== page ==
A Second Life for Sheffield's 18th-Century Sons of Liberty
A new School of English project will be publishing poems of protest written by Sheffield citizens that were last seen amidst the pages of Sheffield's radical press at the end of the 18th century.
The rich history of Sheffield throughout the 20th and 21st centuries has been one bound up in stories of civic and social activism. This new project from the School of English traces this trend back at least as far as the turn of the nineteenth century, and to the pages of two radical newspapers in particular: The Sheffield Register (1787-1794) and The Sheffield Iris (1794-1825).
Directed by Dr Hamish Mathison and researched by Dr Adam James Smith, ‘Sheffield: Print, Protest and Poetry, 1790-1810’ is a new AHRC-funded cultural engagement project focusing on the full collections of these newspapers held in University Library Special Collections. Both the Register and the Iris sported a regular feature dubbed ‘Poetry Corner.’ This section saw the publication of a different poem each week (either written by a Sheffield resident or aggregated from elsewhere) but usually addressed to one of a series of recurrent themes: religious integration, racial equality, worker’s rights, universal access to education and political enfranchisement for all.
This project takes these poems as its focus, exploring the ways in which these papers established and utilised a network of poets to offer an accessible, reactionary and effective voice for social and political protest in Sheffield at the end of the eighteenth century. In doing so, this project also offers these poems (written in Sheffield by Sheffield residents) a second life, freed from the constraints of 18th-century serial publications and finally allowed to speak for themselves.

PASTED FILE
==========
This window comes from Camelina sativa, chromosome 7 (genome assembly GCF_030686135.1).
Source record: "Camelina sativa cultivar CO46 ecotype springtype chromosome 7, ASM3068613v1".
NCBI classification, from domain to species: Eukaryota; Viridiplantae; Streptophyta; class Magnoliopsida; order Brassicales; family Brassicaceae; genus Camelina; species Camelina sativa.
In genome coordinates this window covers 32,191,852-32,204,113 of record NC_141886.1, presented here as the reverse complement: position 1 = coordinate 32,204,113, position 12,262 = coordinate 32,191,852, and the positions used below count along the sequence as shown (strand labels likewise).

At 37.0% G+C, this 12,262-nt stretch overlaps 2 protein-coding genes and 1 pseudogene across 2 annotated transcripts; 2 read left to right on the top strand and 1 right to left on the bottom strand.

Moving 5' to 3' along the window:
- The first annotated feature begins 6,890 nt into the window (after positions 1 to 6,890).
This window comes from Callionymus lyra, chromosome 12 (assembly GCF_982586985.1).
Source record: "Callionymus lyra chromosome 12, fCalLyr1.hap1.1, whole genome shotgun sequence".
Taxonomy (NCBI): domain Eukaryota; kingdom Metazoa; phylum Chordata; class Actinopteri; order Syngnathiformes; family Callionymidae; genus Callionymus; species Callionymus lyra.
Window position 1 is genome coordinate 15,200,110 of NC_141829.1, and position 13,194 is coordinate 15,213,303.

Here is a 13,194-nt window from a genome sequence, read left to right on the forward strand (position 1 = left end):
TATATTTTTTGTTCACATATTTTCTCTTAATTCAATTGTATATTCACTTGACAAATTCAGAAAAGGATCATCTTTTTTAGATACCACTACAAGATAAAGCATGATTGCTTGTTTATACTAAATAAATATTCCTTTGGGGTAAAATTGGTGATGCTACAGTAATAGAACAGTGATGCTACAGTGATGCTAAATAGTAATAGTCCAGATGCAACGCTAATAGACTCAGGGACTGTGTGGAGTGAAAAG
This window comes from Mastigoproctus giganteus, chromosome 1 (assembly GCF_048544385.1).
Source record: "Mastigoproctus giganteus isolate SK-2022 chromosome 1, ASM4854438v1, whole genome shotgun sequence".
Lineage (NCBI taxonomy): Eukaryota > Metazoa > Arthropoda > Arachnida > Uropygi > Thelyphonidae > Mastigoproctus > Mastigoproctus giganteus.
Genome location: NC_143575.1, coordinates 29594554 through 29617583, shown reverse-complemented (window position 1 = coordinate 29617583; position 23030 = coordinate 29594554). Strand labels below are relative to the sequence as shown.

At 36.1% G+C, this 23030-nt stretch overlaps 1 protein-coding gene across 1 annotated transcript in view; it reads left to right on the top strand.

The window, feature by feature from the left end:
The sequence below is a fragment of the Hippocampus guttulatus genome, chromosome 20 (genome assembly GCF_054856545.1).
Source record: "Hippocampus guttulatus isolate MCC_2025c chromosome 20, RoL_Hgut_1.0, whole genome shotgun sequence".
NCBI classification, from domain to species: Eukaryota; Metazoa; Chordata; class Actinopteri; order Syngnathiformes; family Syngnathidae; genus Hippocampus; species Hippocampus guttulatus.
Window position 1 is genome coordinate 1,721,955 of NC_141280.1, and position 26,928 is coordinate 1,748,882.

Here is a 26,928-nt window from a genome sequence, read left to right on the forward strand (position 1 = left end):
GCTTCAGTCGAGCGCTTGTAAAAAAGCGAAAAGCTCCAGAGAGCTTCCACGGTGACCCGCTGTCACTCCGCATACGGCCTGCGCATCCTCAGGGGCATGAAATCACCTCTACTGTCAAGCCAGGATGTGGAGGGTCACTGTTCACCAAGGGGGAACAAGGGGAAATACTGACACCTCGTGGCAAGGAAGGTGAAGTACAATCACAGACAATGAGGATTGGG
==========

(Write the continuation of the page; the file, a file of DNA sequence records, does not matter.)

Every Monday the project is releasing a newly-edited poem on their website, along with supporting blog posts and podcasts. The project’s digital anthology will be made available in its entirety on 27 May. The launch will take place at Bank Street Arts as part of a larger dedicated to Sheffield’s varied and ongoing history as a platform for popular protest.
Please visit the website here.
Tags: Sheffield, Local History, Bank St Arts, AHRC, Arts Enterprise, English, Protest, 18th Century